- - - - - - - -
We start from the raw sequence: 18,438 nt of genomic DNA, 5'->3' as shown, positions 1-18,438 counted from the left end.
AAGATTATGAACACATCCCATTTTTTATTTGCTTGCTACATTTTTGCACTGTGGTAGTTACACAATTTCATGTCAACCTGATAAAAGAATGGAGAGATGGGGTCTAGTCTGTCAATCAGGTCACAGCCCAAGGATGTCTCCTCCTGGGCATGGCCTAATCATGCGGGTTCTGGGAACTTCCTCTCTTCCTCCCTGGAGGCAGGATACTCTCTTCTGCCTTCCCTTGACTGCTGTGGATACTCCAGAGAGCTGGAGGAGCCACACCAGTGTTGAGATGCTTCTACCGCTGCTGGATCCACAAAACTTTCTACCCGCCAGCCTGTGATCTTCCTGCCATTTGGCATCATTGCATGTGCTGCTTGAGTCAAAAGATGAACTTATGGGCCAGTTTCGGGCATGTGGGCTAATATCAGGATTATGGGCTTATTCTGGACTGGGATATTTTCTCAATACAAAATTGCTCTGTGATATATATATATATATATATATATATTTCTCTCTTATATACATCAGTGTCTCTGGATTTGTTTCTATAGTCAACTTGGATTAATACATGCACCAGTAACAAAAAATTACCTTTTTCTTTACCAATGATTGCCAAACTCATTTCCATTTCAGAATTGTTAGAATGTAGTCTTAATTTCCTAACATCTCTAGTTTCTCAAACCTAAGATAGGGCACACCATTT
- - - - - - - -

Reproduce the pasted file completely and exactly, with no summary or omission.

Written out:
We start from the raw sequence: 18,438 nt of genomic DNA, 5'->3' as shown, positions 1-18,438 counted from the left end.
AAGATTATGAACACATCCCATTTTTTATTTGCTTGCTACATTTTTGCACTGTGGTAGTTACACAATTTCATGTCAACCTGATAAAAGAATGGAGAGATGGGGTCTAGTCTGTCAATCAGGTCACAGCCCAAGGATGTCTCCTCCTGGGCATGGCCTAATCATGCGGGTTCTGGGAACTTCCTCTCTTCCTCCCTGGAGGCAGGATACTCTCTTCTGCCTTCCCTTGACTGCTGTGGATACTCCAGAGAGCTGGAGGAGCCACACCAGTGTTGAGATGCTTCTACCGCTGCTGGATCCACAAAACTTTCTACCCGCCAGCCTGTGATCTTCCTGCCATTTGGCATCATTGCATGTGCTGCTTGAGTCAAAAGATGAACTTATGGGCCAGTTTCGGGCATGTGGGCTAATATCAGGATTATGGGCTTATTCTGGACTGGGATATTTTCTCAATACAAAATTGCTCTGTGATATATATATATATATATATATATATTTCTCTCTTATATACATCAGTGTCTCTGGATTTGTTTCTATAGTCAACTTGGATTAATACATGCACCAGTAACAAAAAATTACCTTTTTCTTTACCAATGATTGCCAAACTCATTTCCATTTCAGAATTGTTAGAATGTAGTCTTAATTTCCTAACATCTCTAGTTTCTCAAACCTAAGATAGGGCACACCATTT